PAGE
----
The Borlaug Institute Takes on the Potato Defect

Original post found at | Tim Schilling is assistant director for enterprise development in the Borlaug Institute and interim director of the Global Coffee Quality Research Initiative.

My supply of stolen and free coffee samples from the SCAE Coffee show in London ran out on Wednesday, so I went shopping for fine coffees in our local French supermarket chain yesterday.  After being amazed by the filled-to-the-brim shelves with various coffee pods, I found a pack of ground Rwandan coffee from a big European coffee company and bought it.  I cut open the bag this morning and BAM! there it was, like a dark, pungent cloud of napalm, THE POTATO TASTE, gagging me and reminding me of the urgent need to rid Rwanda and Burundi of this abomination afflicting mankind.

What causes it? Research conducted by CIRAD and OCIBU over a six year period in Burundi has shown this off-flavor to be caused by a yet unidentified bacterial agent that enters the cherry skin and produces a pyrazine chemical toxin that binds to the forming “green” beans.  They first thought it was caused by a bacterial transmission via an insect vector, the Antestia bug (see photo)


that pierces the coffee cherry wall and sucks sugars; but later they concluded that anything that pierces the cherry wall can allow the bacteria to enter and eventually release the the nasty ‘pyrazine-based’ toxin.  Because you can’t detect it until you roast it, this defect is a real bummer for roasting companies and a real challenge for research. The photo below shows the hole in the green coffee bean caused by the antestia bug.

So what are we doing? Last year, I had the pleasure of meeting an incredibly enterprising Agricultural Engineering student, Ms. Shraddha Waikar, who is partially supported and supervised by Borlaug’s Research Director, Dr. Bill Payne.  We talked about the incredible impact that could be had if we could figure out how to detect the potato defect in green coffee before it is roasted.  Both Bill and Shraddha were excited and decided to work with Rwanda’s National University and National Coffee Board to try and figure out how we can identify the presence of the ‘pyrazine-based toxin’ in the green bean before it is roasted.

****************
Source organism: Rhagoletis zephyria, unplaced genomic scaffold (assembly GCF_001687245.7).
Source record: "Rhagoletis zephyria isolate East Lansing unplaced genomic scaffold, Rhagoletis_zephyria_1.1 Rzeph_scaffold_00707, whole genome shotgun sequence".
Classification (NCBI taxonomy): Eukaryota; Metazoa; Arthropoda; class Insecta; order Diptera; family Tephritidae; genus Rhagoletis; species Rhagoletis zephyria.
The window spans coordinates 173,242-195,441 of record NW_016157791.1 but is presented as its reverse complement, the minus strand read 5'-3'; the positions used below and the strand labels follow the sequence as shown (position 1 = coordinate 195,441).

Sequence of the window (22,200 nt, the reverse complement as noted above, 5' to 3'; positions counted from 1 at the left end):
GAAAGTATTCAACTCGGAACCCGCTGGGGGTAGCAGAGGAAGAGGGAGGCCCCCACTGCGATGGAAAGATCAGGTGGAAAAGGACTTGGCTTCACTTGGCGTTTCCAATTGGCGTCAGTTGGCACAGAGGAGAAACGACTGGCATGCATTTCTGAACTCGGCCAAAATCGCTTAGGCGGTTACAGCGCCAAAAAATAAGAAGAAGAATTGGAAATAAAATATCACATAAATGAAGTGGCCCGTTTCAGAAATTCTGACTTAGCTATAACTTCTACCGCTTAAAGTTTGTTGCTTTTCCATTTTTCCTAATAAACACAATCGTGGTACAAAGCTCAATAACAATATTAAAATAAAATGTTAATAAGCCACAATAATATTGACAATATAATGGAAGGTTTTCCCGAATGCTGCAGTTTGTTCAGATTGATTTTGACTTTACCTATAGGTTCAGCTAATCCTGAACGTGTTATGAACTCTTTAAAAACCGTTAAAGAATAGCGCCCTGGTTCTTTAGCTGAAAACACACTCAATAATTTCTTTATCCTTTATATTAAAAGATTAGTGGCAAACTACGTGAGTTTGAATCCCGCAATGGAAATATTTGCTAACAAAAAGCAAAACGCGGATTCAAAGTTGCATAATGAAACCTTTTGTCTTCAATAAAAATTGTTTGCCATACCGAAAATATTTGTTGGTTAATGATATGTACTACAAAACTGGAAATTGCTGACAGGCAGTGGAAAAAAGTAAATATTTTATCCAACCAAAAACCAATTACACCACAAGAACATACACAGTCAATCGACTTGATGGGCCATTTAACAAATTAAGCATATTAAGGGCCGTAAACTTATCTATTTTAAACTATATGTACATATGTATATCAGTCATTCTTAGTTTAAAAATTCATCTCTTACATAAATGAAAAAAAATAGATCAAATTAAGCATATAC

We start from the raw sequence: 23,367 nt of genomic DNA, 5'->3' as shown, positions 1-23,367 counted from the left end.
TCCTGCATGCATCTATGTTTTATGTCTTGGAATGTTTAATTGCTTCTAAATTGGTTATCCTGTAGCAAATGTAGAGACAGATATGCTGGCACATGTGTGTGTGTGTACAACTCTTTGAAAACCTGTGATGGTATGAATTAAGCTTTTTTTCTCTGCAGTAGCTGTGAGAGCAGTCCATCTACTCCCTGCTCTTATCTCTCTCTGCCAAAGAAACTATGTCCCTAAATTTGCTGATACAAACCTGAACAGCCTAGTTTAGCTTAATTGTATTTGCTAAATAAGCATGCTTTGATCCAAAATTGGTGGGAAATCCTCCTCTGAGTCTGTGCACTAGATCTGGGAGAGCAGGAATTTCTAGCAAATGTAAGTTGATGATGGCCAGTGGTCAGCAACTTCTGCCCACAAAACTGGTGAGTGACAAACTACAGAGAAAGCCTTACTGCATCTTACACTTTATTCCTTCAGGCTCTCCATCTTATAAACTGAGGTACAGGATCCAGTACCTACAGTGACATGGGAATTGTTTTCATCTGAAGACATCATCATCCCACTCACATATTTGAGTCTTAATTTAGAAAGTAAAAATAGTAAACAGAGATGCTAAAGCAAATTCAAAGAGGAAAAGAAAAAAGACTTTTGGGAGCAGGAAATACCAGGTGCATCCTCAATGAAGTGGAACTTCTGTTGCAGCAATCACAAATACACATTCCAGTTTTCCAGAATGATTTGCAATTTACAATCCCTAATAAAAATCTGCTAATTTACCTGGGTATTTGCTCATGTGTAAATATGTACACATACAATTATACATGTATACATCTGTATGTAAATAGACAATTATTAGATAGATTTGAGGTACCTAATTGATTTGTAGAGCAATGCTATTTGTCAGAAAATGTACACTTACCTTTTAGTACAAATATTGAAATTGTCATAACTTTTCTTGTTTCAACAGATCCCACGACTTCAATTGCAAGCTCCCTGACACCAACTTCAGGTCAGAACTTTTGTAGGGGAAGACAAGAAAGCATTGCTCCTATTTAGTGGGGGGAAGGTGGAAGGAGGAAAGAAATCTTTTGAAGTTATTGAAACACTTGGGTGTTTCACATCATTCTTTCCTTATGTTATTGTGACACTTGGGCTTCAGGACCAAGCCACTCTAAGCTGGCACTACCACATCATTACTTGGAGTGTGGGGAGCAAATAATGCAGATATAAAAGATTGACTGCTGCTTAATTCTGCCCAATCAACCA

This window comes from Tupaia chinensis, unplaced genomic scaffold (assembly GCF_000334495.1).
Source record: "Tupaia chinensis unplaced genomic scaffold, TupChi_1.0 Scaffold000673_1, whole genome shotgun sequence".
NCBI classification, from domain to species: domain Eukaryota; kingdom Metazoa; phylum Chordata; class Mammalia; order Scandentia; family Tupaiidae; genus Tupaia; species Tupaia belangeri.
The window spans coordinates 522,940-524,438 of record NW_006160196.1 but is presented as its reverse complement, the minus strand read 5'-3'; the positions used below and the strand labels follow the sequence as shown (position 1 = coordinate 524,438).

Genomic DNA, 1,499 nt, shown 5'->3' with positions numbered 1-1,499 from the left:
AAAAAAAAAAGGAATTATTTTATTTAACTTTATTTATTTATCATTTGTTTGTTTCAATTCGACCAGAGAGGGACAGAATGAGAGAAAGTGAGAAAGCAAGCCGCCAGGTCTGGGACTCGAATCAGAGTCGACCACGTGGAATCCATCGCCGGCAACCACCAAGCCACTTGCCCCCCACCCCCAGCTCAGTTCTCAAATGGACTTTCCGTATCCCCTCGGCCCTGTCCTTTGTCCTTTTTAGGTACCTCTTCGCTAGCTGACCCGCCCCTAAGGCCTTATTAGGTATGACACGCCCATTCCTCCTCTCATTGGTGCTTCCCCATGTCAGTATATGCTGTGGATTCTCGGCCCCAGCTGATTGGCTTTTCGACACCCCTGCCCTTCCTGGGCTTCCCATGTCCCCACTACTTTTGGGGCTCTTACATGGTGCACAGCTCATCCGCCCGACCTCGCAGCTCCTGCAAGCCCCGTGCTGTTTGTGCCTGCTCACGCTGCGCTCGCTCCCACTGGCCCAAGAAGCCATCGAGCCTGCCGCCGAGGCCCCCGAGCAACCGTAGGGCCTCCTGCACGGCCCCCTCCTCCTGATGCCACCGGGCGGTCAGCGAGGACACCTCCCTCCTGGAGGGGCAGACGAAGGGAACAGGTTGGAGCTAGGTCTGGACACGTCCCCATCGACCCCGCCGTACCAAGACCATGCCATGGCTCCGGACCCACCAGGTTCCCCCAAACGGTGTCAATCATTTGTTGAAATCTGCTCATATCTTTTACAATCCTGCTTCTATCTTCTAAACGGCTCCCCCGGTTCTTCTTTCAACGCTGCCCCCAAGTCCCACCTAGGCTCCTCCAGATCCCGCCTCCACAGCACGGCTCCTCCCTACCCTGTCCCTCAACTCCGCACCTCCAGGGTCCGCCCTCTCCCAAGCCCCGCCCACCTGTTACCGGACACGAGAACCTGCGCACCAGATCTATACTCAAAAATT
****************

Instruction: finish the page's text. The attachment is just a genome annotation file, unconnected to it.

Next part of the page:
We then started cupping sorted defected parchment and green coffee in Rwanda from different coffee washing stations to see if we couldn’t get samples with a high frequency of potato defect to use in Shraddha’s laboratory experiments.  We were able to identify and send several samples that will yield a minimum of 10% potato and a 30% max.  That was good enough for Shraddha to pursue her study.

A few weeks ago in Rwanda, Shraddha informed me that she was having some pretty positive results at identifying the green samples with high potato.  We took some more samples and she returned to Texas A&M to continue the experiment. I will have her write a brief summary of her findings so far to me that I will post early next week.  Should be interesting.  She was excited with the progress.

Here is Shraddha (far left) with Dr. Bill Payne and SPREAD’s Jean Marie Irakabaho at a cooperative in Maraba taking samples of suspect parchment.

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